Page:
“You guys know what is SnapChat?” is the next question right after the mini lecture about profanity. “SnapChat, yes? The thing where you send pictures and they get deleted? One of my students added me on SnapChat and I said okay. But apparently her picture didn’t get deleted and I saw this picture of an embryology book with two very foul words written on it. Dash this dash? I was so sad, I didn’t expect this sort of behavior from my students- and to think a girl would use such foul language! I was really sad. Anyway- it doesn’t matter. Back to the lecture”
He’s a really good teacher though- I went to him with my friend a few days after his lecture and he was really enthusiastic about helping- he tried explaining from the textbook, then took out his lecture slides and then went through the animation video to help clear everything up. He even offered to let us see an actual embryo he had so we could get an idea of what was going on.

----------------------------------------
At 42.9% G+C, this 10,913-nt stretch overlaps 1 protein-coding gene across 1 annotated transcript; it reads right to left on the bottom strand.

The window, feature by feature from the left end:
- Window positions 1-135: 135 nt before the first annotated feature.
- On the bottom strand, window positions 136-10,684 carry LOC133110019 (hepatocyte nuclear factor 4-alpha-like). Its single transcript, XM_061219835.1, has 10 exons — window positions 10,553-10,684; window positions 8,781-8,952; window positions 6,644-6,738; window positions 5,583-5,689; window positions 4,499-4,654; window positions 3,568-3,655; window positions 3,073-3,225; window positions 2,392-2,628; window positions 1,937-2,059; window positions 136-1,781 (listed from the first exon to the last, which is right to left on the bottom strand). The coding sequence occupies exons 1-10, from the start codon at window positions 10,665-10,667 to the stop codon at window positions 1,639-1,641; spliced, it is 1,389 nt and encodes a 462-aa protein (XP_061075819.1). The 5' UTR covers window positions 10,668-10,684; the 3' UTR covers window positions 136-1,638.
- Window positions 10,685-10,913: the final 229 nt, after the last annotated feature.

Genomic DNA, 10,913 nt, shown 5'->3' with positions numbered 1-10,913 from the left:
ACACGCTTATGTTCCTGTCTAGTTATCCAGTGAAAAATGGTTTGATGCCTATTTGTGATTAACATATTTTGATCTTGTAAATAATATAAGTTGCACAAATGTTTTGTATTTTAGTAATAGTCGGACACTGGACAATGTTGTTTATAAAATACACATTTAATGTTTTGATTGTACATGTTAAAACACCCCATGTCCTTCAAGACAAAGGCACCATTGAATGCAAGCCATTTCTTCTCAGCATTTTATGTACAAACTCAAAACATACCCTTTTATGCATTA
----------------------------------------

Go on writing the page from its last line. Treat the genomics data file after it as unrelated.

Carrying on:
Every time he goes on one of his mini lectures, I feel a bit sad though. He always brings up some little bitter truth in every session and makes you think twice about repeating your mistake again. Unfortunately, the kids in my class love giving him an excuse to break his lecture and start his soliloquies.
I’ve been told this is all we’ll study in first year and that we won’t see this professor for a few months or so now. But these embryology sessions have been pretty interesting and I really liked them (now that they’re over, that is. While they were happening, I was mostly in a state of panic).